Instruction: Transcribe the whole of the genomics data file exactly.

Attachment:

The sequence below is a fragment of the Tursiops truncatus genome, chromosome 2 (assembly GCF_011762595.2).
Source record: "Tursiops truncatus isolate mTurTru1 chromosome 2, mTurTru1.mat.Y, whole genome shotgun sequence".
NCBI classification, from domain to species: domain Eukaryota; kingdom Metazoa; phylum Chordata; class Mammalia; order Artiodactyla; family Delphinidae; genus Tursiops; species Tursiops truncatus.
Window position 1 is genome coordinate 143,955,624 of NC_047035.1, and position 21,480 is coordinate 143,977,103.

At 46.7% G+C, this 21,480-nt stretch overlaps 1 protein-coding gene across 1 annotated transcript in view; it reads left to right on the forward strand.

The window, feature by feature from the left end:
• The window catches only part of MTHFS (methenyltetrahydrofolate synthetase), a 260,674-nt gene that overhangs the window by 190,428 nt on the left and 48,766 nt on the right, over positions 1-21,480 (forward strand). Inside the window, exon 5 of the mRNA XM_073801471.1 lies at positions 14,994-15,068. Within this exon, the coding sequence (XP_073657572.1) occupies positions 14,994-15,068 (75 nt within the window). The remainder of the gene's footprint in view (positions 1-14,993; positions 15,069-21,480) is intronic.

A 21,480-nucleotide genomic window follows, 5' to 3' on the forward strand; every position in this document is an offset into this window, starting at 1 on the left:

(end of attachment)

The sequence below is a fragment of the Tursiops truncatus genome, chromosome 2 (assembly GCF_011762595.2).
Source record: "Tursiops truncatus isolate mTurTru1 chromosome 2, mTurTru1.mat.Y, whole genome shotgun sequence".
NCBI classification, from domain to species: domain Eukaryota; kingdom Metazoa; phylum Chordata; class Mammalia; order Artiodactyla; family Delphinidae; genus Tursiops; species Tursiops truncatus.
Window position 1 is genome coordinate 143,955,624 of NC_047035.1, and position 21,480 is coordinate 143,977,103.

At 46.7% G+C, this 21,480-nt stretch overlaps 1 protein-coding gene across 1 annotated transcript in view; it reads left to right on the forward strand.

The window, feature by feature from the left end:
• The window catches only part of MTHFS (methenyltetrahydrofolate synthetase), a 260,674-nt gene that overhangs the window by 190,428 nt on the left and 48,766 nt on the right, over positions 1-21,480 (forward strand). Inside the window, exon 5 of the mRNA XM_073801471.1 lies at positions 14,994-15,068. Within this exon, the coding sequence (XP_073657572.1) occupies positions 14,994-15,068 (75 nt within the window). The remainder of the gene's footprint in view (positions 1-14,993; positions 15,069-21,480) is intronic.

A 21,480-nucleotide genomic window follows, 5' to 3' on the forward strand; every position in this document is an offset into this window, starting at 1 on the left: